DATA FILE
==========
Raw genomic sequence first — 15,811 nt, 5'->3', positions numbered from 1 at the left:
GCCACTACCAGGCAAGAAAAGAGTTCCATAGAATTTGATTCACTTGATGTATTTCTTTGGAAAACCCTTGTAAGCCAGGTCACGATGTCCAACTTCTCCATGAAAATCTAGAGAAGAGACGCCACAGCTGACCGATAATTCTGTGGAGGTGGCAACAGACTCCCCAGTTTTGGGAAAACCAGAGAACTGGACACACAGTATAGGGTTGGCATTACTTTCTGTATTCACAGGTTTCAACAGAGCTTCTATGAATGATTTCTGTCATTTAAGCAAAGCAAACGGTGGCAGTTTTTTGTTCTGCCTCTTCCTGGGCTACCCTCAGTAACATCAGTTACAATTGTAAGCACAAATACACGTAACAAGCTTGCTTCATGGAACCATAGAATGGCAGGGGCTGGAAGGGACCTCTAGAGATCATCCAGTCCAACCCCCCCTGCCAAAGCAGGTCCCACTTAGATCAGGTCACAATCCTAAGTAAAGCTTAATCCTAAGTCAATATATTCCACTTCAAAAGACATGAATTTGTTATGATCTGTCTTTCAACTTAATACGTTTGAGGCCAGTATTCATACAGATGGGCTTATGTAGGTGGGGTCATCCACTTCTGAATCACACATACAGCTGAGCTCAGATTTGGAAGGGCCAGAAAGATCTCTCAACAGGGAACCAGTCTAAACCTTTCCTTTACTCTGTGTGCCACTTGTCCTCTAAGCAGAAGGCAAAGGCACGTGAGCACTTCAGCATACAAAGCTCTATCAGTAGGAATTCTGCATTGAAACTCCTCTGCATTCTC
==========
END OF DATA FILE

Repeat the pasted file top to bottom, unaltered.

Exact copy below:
Raw genomic sequence first — 15,811 nt, 5'->3', positions numbered from 1 at the left:
GCCACTACCAGGCAAGAAAAGAGTTCCATAGAATTTGATTCACTTGATGTATTTCTTTGGAAAACCCTTGTAAGCCAGGTCACGATGTCCAACTTCTCCATGAAAATCTAGAGAAGAGACGCCACAGCTGACCGATAATTCTGTGGAGGTGGCAACAGACTCCCCAGTTTTGGGAAAACCAGAGAACTGGACACACAGTATAGGGTTGGCATTACTTTCTGTATTCACAGGTTTCAACAGAGCTTCTATGAATGATTTCTGTCATTTAAGCAAAGCAAACGGTGGCAGTTTTTTGTTCTGCCTCTTCCTGGGCTACCCTCAGTAACATCAGTTACAATTGTAAGCACAAATACACGTAACAAGCTTGCTTCATGGAACCATAGAATGGCAGGGGCTGGAAGGGACCTCTAGAGATCATCCAGTCCAACCCCCCCTGCCAAAGCAGGTCCCACTTAGATCAGGTCACAATCCTAAGTAAAGCTTAATCCTAAGTCAATATATTCCACTTCAAAAGACATGAATTTGTTATGATCTGTCTTTCAACTTAATACGTTTGAGGCCAGTATTCATACAGATGGGCTTATGTAGGTGGGGTCATCCACTTCTGAATCACACATACAGCTGAGCTCAGATTTGGAAGGGCCAGAAAGATCTCTCAACAGGGAACCAGTCTAAACCTTTCCTTTACTCTGTGTGCCACTTGTCCTCTAAGCAGAAGGCAAAGGCACGTGAGCACTTCAGCATACAAAGCTCTATCAGTAGGAATTCTGCATTGAAACTCCTCTGCATTCTC